While many personal letters and documents are available for the early years, most such materials for the period after 1945 are still inaccessible and may no longer be extant. A man in his high public position, who was under constant surveillance by security agents from 1943 until the end of his life, could not afford to record his innermost thoughts and feelings in letters and diaries that might fall into the wrong hands.10 In their stead, we have a huge cache of official documents, notes, and memoranda illuminating the nature and context of his many, wide-ranging activities after 1943.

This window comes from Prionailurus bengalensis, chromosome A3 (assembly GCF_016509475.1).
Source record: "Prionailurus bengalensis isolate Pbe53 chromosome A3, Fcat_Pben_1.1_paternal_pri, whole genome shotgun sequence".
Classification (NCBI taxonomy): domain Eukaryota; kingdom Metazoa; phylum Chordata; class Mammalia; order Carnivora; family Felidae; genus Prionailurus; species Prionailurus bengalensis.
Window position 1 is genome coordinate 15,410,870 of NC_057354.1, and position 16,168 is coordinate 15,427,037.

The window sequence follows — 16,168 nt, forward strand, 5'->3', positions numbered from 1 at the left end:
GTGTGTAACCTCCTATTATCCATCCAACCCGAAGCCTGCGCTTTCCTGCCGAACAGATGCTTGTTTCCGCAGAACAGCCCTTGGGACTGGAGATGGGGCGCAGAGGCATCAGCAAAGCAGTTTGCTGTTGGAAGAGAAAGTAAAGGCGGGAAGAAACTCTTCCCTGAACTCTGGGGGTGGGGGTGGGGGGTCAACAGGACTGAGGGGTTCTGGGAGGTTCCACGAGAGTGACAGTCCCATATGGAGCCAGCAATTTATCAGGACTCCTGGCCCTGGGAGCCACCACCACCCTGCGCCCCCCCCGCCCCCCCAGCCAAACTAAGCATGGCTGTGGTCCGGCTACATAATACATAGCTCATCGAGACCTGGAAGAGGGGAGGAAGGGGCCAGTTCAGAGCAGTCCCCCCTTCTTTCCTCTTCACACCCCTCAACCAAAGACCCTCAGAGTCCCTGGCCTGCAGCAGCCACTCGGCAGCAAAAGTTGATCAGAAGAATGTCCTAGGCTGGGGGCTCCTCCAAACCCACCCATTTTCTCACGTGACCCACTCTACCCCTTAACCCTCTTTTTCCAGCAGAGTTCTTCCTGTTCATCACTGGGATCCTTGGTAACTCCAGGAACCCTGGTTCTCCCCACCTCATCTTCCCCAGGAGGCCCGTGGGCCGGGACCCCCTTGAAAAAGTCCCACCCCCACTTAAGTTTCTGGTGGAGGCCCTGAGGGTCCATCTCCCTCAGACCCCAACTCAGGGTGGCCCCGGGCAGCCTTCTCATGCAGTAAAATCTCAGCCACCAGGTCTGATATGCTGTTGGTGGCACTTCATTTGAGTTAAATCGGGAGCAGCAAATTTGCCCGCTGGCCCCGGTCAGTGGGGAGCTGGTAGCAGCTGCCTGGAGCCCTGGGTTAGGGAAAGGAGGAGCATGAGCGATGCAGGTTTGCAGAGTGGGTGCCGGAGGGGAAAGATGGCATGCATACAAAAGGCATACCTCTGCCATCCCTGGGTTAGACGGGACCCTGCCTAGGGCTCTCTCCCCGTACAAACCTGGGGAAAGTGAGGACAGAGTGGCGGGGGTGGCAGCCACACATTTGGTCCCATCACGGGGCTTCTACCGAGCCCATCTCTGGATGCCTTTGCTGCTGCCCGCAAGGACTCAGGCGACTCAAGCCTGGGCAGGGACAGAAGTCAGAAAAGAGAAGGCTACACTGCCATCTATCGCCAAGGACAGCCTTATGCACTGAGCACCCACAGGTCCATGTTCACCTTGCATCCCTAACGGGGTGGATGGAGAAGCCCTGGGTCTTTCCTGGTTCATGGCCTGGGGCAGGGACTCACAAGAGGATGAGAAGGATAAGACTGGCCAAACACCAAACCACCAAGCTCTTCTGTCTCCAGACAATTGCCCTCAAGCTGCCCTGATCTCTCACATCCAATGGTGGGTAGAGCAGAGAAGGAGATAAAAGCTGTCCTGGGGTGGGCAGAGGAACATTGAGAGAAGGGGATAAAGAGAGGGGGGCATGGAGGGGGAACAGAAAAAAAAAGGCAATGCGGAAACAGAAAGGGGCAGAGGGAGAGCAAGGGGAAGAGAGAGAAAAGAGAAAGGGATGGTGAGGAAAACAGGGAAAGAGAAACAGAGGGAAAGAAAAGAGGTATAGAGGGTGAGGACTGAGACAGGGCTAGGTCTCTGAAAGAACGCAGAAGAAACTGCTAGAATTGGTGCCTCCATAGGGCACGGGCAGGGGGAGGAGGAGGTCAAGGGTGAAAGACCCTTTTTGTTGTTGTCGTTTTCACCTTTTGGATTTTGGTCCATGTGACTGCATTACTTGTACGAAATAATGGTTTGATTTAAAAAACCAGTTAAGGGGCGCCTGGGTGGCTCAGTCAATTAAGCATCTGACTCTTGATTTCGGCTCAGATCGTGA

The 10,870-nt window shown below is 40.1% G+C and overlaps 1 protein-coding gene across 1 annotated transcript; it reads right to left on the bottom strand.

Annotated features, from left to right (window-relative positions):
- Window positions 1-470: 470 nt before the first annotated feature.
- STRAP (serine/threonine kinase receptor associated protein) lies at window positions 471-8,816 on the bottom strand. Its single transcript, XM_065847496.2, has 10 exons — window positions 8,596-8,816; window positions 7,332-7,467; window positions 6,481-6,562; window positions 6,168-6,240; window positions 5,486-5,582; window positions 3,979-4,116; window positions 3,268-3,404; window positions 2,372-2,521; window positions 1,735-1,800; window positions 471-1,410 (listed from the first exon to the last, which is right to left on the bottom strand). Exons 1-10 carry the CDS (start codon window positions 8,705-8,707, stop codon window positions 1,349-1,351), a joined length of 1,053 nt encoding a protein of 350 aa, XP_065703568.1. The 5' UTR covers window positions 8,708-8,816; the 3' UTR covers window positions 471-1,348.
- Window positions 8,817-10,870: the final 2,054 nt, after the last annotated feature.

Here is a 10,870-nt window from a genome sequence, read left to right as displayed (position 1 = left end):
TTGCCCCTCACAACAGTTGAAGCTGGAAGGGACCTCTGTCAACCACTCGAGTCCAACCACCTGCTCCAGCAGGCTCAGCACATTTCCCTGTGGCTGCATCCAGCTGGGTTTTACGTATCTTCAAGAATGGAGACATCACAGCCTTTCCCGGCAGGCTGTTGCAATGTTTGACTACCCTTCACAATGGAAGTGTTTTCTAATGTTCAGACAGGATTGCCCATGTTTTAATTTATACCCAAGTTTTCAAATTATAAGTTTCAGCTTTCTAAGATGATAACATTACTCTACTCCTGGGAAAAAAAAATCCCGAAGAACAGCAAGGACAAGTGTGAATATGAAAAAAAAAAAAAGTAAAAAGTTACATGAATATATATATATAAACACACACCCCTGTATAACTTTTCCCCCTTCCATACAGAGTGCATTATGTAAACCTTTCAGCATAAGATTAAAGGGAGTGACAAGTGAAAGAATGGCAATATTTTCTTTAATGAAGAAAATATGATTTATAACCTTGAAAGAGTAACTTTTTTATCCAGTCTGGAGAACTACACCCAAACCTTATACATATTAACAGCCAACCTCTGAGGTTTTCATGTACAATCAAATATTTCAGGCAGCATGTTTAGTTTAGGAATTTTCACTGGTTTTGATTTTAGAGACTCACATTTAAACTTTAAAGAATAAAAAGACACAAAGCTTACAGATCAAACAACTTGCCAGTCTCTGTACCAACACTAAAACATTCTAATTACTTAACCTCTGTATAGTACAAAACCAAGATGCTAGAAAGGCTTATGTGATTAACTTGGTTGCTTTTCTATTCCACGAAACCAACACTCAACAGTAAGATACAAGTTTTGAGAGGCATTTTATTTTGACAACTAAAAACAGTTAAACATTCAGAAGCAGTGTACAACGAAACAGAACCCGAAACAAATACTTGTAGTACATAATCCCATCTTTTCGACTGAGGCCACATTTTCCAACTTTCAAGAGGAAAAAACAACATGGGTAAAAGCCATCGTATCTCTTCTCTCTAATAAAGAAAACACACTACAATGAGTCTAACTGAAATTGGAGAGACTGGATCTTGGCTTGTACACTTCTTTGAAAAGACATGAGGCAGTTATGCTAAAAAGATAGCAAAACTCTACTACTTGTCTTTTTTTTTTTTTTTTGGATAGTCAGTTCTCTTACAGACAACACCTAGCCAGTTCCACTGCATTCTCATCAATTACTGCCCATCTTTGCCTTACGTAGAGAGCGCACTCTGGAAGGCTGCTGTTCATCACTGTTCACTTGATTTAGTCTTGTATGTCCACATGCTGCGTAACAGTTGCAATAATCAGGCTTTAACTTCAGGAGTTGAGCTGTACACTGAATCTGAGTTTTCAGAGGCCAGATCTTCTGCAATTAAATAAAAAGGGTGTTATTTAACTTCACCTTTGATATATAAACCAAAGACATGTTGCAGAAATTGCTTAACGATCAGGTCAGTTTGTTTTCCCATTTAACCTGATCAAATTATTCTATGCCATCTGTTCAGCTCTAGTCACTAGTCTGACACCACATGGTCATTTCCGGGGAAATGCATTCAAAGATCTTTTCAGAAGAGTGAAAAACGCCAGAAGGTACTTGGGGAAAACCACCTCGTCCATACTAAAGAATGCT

Despite the continued outpouring of Oppenheimer literature, considerable primary research was required on all aspects of the story. It has yielded important new information regarding practically every phase of Oppenheimer's personal and professional life and times. Nevertheless, the object here is not to extract new and tantalizing details about his life, his sexual affairs, or his complicated psychology, but to embed those significant aspects of his life that make him important to us today within the wider events occurring in American culture, science, and science policy. The aim is to achieve a broadly conceived yet deeply rooted biographical study of J. Robert Oppenheimer, the professional product and pivotal figure in America's rise to power; the scientific leader and statesman who—however flawed as a human being—was among the first to confront the difficult dilemmas wrought by the onset of the American Century.